Acoustic Telemetry

What is Acoustic Telemetry?

Acoustic Telemetry uses a large network of strategically located acoustic receivers in waters around Australia to detect and track tagged animals. This network typically consists of two main types of deployments, large cross shelf arrays or curtains and clustered arrays around local areas such as reefs, headlands, and estuaries. Historically, the ability to track the movements of animals has primarily relied upon the recapture and reporting of tagged individuals at both small and large scales. The use of a network of acoustic receivers that allow the detection of tagged animals in near real-time provides a powerful tool for observing animal movements in Australian coastal and continental shelf ecosystems.

Acoustic Telemetry makes it possible for animals to be monitored over scales of 100s of metres to 100s of Kilometres, informing habitat use, home range size, effectiveness of marine protected areas, refinement of stock assessment and migratory patterns. Additionally, the creation and continuation of the Animal Tracking Database provides a central repository of acoustic tag detections and metadata from Australia, increasing collaboration of acoustic telemetry researchers and institutes and increased access to animal movement data.

Key Data Streams

The IMOS national receiver network consists of 14 arrays deployed in collaboration with several partner organisations. Arrays locations are strategically chosen by the Animal Tracking Facility’s Scientific Committee to optimise the national research infrastructure, benefiting the Australian acoustic telemetry community. Arrays are typically serviced on an annual basis. All project locations can be exported as kmz files from the Animal Tracking Database and imported into Google Earth.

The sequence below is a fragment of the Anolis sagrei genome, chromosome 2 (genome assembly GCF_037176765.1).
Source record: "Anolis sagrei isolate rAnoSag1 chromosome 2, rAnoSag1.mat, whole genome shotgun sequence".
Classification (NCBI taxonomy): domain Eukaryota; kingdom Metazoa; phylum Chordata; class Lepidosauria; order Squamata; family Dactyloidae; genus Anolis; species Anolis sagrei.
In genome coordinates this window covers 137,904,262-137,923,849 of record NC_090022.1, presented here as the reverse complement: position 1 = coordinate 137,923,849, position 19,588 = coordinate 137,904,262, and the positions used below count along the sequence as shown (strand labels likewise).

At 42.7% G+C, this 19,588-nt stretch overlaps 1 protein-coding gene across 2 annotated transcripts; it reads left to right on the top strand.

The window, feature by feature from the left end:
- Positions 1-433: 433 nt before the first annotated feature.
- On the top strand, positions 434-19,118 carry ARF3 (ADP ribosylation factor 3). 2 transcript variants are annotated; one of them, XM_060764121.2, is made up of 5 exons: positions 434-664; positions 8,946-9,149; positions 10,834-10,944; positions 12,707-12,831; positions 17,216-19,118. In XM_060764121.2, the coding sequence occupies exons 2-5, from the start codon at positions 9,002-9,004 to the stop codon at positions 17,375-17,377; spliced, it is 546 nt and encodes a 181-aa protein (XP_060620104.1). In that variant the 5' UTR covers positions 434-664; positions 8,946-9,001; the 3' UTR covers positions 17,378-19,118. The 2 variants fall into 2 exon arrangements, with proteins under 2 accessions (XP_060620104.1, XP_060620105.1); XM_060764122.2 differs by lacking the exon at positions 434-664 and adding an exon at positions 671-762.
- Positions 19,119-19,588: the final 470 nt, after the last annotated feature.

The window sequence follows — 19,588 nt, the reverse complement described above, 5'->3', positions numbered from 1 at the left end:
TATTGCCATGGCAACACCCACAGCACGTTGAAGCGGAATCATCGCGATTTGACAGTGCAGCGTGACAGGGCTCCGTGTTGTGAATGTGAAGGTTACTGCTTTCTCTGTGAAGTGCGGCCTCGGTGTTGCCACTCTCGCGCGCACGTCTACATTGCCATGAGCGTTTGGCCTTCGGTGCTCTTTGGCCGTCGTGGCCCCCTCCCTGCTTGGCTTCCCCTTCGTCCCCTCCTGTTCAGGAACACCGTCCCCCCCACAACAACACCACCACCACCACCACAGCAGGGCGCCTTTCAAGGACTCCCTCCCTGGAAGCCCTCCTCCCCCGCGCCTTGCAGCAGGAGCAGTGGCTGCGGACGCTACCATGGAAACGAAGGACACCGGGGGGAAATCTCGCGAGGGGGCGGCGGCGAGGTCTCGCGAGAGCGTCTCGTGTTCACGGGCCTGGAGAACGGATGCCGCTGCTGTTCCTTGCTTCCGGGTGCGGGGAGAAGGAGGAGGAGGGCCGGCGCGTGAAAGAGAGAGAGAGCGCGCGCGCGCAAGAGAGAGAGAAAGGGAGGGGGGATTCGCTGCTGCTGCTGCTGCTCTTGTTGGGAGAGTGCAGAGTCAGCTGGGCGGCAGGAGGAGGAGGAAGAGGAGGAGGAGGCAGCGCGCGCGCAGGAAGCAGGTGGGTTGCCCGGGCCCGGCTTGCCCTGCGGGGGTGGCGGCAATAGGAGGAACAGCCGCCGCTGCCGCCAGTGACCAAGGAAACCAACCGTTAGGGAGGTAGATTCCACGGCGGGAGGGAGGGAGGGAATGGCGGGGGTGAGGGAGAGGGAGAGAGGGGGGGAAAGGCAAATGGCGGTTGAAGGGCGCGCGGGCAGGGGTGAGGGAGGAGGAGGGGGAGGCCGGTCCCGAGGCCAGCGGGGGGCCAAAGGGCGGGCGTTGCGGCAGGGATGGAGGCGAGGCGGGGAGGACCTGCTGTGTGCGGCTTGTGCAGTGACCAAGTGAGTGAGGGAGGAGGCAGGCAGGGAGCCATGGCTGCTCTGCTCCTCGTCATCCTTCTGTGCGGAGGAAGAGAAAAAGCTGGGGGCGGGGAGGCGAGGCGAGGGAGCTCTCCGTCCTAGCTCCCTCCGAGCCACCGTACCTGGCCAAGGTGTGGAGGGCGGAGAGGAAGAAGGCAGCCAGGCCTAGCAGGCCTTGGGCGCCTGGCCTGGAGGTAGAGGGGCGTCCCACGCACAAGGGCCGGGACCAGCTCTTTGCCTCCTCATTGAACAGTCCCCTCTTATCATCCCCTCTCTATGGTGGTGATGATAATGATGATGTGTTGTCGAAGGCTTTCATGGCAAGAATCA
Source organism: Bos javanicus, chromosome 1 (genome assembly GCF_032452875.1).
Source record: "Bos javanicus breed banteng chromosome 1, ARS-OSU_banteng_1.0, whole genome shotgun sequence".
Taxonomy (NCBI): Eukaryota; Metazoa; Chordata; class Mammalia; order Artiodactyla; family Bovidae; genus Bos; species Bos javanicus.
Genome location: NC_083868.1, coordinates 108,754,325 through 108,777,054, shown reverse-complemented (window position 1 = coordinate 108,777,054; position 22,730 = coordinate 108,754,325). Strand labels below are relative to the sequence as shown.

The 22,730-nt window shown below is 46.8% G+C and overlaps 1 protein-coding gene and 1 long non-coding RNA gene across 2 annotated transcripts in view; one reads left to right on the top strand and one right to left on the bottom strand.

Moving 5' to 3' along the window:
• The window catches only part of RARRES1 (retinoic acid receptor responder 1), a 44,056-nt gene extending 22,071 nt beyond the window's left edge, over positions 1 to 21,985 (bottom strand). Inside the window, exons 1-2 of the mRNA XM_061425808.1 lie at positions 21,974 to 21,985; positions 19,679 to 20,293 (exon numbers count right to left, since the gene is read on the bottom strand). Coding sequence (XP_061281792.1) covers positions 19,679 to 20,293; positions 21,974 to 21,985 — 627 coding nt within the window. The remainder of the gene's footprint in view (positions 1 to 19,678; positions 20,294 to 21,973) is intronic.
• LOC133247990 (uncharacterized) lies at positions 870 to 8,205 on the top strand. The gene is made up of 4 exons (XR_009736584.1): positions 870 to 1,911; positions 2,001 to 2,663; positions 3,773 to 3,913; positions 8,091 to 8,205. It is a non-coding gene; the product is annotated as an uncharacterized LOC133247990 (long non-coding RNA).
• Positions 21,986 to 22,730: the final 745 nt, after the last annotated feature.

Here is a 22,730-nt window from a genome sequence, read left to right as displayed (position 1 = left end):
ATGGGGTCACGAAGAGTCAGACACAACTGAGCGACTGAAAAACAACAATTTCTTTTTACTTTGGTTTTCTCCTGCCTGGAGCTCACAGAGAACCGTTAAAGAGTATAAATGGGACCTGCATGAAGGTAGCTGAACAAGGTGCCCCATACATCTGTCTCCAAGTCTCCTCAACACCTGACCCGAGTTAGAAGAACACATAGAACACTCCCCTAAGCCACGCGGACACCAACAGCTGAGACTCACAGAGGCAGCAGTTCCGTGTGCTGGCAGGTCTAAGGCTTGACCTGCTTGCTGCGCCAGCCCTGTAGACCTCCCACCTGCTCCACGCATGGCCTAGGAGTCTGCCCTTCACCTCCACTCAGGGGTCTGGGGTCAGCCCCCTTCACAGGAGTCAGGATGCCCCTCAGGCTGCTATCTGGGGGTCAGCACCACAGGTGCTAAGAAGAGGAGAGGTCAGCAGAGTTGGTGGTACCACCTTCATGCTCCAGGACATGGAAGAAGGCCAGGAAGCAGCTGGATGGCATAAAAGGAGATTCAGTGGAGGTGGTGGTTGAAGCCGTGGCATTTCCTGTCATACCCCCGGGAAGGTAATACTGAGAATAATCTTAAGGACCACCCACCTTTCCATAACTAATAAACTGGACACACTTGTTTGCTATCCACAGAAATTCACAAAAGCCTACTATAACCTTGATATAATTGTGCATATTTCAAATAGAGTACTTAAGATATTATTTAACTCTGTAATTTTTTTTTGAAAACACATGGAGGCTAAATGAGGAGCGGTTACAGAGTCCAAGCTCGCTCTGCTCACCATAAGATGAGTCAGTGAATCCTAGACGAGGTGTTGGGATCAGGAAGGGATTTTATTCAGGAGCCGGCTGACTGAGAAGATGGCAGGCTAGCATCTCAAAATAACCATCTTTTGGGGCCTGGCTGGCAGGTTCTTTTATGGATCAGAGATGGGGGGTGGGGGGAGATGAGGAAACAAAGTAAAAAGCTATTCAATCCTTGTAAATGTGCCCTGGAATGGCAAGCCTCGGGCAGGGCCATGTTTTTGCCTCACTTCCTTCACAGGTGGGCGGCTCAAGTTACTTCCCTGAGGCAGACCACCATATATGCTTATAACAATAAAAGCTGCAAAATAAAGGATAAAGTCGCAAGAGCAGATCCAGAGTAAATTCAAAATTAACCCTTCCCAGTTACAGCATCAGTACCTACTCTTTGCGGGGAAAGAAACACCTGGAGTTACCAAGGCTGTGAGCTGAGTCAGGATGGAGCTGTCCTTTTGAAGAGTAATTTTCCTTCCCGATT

Current Array locations include:

  • New South Wales: Coffs Harbour, Cabbage Tree Bay Aquatic Reserve, Sydney Gate, Bondi and Narooma.

  • Tasmania: Maria Island

  • South Australia: Glenelg

  • Great Barrier Reef: Heron Island, One Tree Island and Orpheus Island

  • Southern Queensland: North Stradbroke Island

  • Western Australia: Pert and Ningaloo Reef

  • Victoria: Portland

The Animal Tracking Facility has a number of Vemco VR2W acoustic receivers available for loan for a period of up to 12 months. These units are made available to help establish studies in new regions and allow researchers to collect preliminary data that can be used to form the basis of funding applications to establish more permanent acoustic receiver arrays. Applications must follow IMOS guidelines and principles and as such are restricted to marine areas (thus excluding estuary and enclosed bay regions).

Application Forms
Data Uses and Requirements

Rob Harcourt


Acknowledging IMOS 

Users of IMOS data are required to clearly acknowledge the source material by including the following statement:

Australia’s Integrated Marine Observing System (IMOS) is enabled by the National Collaborative Research Infrastructure Strategy (NCRIS). It is operated by a consortium of institutions as an unincorporated joint venture, with the University of Tasmania as Lead Agent.